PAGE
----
Finally, exploding pellets are also available which crack on impact with a hard surface, however these are mostly a fun gimmick to use at home as no airsoft sites will allow these due to the risks involved with BBs splitting on impact.

Polishing and Colours

So what makes a BB pellet better?

One of the major parts of the BB making process is the polishing. Polishing techniques are not often discussed but generally speaking, the more polished a BB pellet, the better the quality and subsequently accuracy of each shot. Some people choose to wash their BBs before use which creates a similar effect to polishing, but is not as effective. However, if you are super serious about creating perfect consistency of each shot, especially with a sniper rifle, we do recommend doing so the night before as an extra bonus especially when combined with high quality BBs. In general, high quality polishing of the BBs makes a huge difference and that’s something you must consider when purchasing your BB ammunition. Where, out of a total of 50 long distance shots, approximately only a half will hit a torso sized target if the BB is unpolished – this jumps to almost 90% when the BBs are polished. Simply don’t cheap out.

Simply place your BBs into a sock and then wash them in soap and water. Make sure to thoroughly dry them before use.

BB’s can also come in a few different colours, but more often than not it’s simply beneficial to use BB pellet colours that are easily visible and easy to track to help you with adjusting your shots. However, this also means it is easier for other players to see and avoid them. While darker colours are available and can be good if you are trying to be sneaky or are playing CQB, players tend to avoid these as they are harder to track and identify whether you’ve hit the target or not.

Quality Control

Following on from polishing, BBs are then processed through quality control. In this part of the process, the pellets that are larger than 5.95mm will be trapped in the nozzle of the equipment to prevent it from mixing with pellets of the right size. Also any pellets smaller than 5.95mm are discarded and will not be used in the final product. However, most brands allow for certain tolerances such as +/- 0.01mm, while most typically +/- 0.1mm. As in every other process, there can sometimes be mistakes in quality control, therefore I will tell you what to avoid when buying BBs and what to look out for at the end of the article.

Monitoring the precise size of the BBs to ensure consistency is crucial to accuracy and performance especially when using a tight bore barrel. The BB size allows it to fit perfectly into the barrel as the barrel is only larger by a small margin than the pellet itself. Most high-end airsoft weapon builds will use between 6.01 – 6.03mm diameter inner barrels, although there are exceptions. To learn more about inner barrels, see our AEG Breakdown article. In general, if the BB is slightly different in size, there is potential for it to get trapped in your Airsoft replica which can lead to misfiring and potentially deeming your gun unusable. Also, the size matters as the perfect fit allows the right amount of air to escape around the BB to push it and guide it out of the barrel with more accuracy – poorly sized BBs can cause slight loss of velocity and decrease consistency as air cushion around the BB will vary which guides it out of the barrel. Here’s an example of an inner barrel that is designed specifically to take advantage of the air cushion – Maple Leaf Crazy Jet Inner Barrel, it comes in different sizes and can be purchased from most airsoft retailers, for example Evike.com and Skirmshop.co.uk.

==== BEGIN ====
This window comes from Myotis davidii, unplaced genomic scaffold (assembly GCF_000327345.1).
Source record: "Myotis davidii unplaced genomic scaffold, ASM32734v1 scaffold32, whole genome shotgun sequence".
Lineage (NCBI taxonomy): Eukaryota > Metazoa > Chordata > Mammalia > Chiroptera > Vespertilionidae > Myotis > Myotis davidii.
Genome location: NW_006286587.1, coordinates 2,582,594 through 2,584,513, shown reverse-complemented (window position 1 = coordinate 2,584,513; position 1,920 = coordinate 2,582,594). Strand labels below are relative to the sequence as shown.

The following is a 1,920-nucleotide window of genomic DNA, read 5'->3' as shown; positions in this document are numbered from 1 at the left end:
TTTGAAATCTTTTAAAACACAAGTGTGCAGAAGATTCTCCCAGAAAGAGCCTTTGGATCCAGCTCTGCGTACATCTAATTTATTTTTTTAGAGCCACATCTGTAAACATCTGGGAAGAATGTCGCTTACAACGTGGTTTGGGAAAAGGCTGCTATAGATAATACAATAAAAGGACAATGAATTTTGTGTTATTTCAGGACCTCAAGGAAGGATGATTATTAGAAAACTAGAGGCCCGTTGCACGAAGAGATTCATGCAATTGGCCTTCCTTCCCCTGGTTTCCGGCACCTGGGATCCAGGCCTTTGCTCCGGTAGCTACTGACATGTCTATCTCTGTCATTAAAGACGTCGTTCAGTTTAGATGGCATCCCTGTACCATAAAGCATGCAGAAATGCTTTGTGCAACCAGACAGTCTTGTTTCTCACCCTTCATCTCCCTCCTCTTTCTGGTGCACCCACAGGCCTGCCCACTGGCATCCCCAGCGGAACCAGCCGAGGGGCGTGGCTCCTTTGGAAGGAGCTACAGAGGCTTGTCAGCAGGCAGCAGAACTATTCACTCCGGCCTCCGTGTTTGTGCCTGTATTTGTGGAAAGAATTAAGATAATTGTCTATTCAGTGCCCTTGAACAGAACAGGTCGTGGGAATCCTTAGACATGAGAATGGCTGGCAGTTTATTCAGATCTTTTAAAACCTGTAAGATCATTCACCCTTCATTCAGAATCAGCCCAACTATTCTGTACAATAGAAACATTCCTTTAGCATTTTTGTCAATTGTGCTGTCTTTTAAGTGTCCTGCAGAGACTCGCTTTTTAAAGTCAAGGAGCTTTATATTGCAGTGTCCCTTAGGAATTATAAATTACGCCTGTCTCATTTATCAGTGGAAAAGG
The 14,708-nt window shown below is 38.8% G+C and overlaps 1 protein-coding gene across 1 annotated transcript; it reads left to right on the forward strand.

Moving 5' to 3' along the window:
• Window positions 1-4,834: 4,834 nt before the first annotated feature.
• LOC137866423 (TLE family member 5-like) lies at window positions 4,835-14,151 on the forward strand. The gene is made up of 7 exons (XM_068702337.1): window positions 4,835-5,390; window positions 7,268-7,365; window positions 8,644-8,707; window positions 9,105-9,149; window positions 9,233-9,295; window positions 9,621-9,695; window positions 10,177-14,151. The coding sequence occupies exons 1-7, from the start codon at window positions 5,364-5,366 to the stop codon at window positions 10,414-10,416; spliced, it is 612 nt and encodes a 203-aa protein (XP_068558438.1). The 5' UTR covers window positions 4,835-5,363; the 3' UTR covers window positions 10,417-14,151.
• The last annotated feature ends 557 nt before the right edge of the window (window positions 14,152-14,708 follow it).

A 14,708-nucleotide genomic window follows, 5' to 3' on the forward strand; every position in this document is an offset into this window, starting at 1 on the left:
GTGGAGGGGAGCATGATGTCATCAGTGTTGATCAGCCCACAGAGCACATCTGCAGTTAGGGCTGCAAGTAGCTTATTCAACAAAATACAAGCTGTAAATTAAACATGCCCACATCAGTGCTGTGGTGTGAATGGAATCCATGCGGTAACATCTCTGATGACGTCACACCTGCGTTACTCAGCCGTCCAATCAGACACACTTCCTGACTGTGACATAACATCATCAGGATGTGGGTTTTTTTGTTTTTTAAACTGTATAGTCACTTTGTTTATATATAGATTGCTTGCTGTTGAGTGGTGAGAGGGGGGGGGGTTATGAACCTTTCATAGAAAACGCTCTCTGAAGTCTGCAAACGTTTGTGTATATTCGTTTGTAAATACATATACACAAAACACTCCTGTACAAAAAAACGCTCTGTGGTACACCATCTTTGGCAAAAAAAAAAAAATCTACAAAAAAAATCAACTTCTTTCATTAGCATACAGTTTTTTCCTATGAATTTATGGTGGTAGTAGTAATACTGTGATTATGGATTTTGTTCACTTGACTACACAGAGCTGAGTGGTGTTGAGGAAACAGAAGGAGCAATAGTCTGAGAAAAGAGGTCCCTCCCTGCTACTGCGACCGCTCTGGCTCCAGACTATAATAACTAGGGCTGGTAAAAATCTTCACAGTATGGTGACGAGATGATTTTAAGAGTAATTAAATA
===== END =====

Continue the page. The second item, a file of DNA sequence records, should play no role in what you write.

What weight of BBs should I use for my gun?

Recommended BB Weights

The weight of the BB plays a crucial part in consistency and accuracy of your replica, it can dramatically affect the gun’s precision as more weight means better retention of energy in flight . Our recommended weights for AEGs and Pistols range from 0.25g to 0.32g, DMRs from 0.28g to 0.36g and Snipers from 0.32g – 0.45g/0.50g depending on the quality of your hop up system and FPS consistency.

Use these weight ranges as a guide and make sure to trial and error different BB weights for each of your replica to ensure best accuracy and consistency. In general, we recommend to start on at least 0.25g BBs with any out of the box AEG and pistol, this might come as a surprise, however they usually cost the same as 0.20g BBs and provide slightly better shot consistency and grouping. Later down the line we suggest to upgrade to a high quality and well adjusted hop up system with flat or r-hop to produce the most optimal results with heavier BBs.